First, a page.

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  Home > Seasons > Season 2019
Tanak to the fore
On paper, Tanak's early season seems to have started reasonably well but a bit sputtering. Out of first five events he had won only one whereas both of his closest title rivals, Neuville and Ogier, both had claimed two apiece. Therefore, after Rally Argentina where Tanak had been halted by Toyota's faulty alternator, he was trailing championship leading Neuville by 28 points. His speed was not in question but even smallest problems with driving or car became major issues when opposition was almost as fast.

But then things changed. Ott won both Chile and Portugal and could have won in Sardinia as well hadn't his Toyota, again, failed him in final stage. To stamp his authority, Ott also won next two so by tenth event of the season in Deutschland, he had already won five rallies whereas his rivals hadn't been able to add to their tallies. With all this, he had reversed situation as now Neuville was trailing him by 33 points. This lead allowed him to weather another disastrous result in Turkey and to be crowned World Champion after one more win and careful drive to second in Catalunya.

His employer Toyota had less luck. Ott bagged plenty of points for the team but neither Meeke nor Latvala were able to win any while Hyundai kept utilizing their wider driver pool throughout the season. Toyota lost their fighting chance when final rally in Australia was cancelled due to extensive bush fires. This meant that Hyundai finally won the title which had eluded them for so long - but in a way that left unsatisfied taste. Given their driver lineup for 2020, they should have no trouble retaining that title with honors.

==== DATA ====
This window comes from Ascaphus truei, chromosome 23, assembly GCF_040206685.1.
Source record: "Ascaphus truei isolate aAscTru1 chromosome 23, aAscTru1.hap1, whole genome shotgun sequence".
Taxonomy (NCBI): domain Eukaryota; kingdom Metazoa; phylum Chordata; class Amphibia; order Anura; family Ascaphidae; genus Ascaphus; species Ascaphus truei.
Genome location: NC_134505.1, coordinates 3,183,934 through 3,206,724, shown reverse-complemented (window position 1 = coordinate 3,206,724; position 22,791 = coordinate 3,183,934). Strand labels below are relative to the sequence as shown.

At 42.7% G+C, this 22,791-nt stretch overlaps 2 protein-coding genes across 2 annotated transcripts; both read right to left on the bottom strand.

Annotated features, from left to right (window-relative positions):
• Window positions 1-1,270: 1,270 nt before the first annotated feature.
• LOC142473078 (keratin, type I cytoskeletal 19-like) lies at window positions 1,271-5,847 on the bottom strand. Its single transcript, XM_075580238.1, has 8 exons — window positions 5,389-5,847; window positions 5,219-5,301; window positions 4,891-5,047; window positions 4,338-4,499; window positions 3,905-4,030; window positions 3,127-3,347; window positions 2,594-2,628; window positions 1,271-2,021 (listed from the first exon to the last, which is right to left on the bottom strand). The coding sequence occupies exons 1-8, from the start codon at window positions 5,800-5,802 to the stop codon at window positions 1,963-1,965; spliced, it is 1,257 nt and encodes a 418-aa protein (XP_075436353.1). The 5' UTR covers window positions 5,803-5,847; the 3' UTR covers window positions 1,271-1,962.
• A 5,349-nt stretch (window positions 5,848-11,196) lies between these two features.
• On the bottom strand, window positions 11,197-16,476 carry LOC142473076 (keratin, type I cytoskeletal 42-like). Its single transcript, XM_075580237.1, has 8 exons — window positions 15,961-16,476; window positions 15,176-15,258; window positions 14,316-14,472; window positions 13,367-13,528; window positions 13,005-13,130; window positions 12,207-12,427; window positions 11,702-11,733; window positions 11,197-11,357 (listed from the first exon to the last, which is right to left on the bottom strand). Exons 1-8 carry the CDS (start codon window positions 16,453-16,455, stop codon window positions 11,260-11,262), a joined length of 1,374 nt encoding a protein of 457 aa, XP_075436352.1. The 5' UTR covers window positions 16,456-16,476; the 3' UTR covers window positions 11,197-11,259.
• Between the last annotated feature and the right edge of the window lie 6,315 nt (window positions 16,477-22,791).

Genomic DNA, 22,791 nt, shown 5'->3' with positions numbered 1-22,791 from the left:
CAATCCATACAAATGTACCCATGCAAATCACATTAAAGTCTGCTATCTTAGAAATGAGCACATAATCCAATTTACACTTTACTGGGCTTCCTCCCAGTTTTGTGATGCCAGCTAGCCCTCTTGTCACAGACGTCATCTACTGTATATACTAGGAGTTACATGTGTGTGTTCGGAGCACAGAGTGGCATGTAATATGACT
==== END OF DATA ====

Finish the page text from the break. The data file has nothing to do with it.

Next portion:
Citroen had placed great hopes on returning Ogier whom they had recruited from M-Sport with money and promises of development with the troubled C3 WRC. Judging by the fact that Ogier was able to keep up, if only barely, with his title rivals, Citroen wasn't out of the contention just yet. But it was quite evident that correcting the wrong direction team had taken when designing the car would take longer than anticipated.

For the first time since 2010, calendar was set to be expanded. By adding a new event based in Chile, calendar would hold 14 events but since final rally in Australia was cancelled, calendar expansion didn't happen.

New WRC-2 Pro category was added in order to allow professional, manufacturer backed entries compete separately from privateers. At the same time poorly supported WRC-3 championship was dropped as it basically had been 99% same as JWRC.

Funniest change was introduction of permanent competition numbers. Though idea is basically sound, it also meant that entry lists could no longer be sorted in ascending order by competition number alone and team cars could carry quite odd numbers.

Two important changes took place in 2019 though they were to affect 2020 season more. Firstly, Ott Tanak left Toyota for Hyundai only four days after he had secured his drivers' title. Secondly, three weeks later Citroen announced that they wouldn't take part in 2020 season as they were about to lose Ogier who moved to Toyota to fill in gap left by Tanak. These changes will make 2020 season two-horse race and I fear that most interesting battle will be the one between Hyundai's lead drivers Neuville and Tanak.

New cars
Nothing new under the sun. No wait, that's not true but no new cars debuted.

Citroen was busiest changing and developing their car in order to find speed and predictability in handling to satisfy Ogier's demands. In the end, their work came to nothing as none of their goals was reached - Ogier couldn't fight for the title and Citroen couldn't retain his services for 2020 season.

2019 Champions
(Click picture to see larger version in a pop-up window)
2019 FIA World Champions: Ott Tanak and Martin Jarveoja Click picture to see larger version in a pop-up window
Drivers scoring their
first win
  no new winners
first drivers' point
  A. Fourmaux (Monte Carlo)
  M. Bulacia Wilkinson (Mexico)
  E. Bergkvist (Portugal)
  P. Loubet (Portugal)
  N. Gryazin (Finland)
  T. Katsuta (Deutschland)
first stage win
  J. Huttunen (Sweden)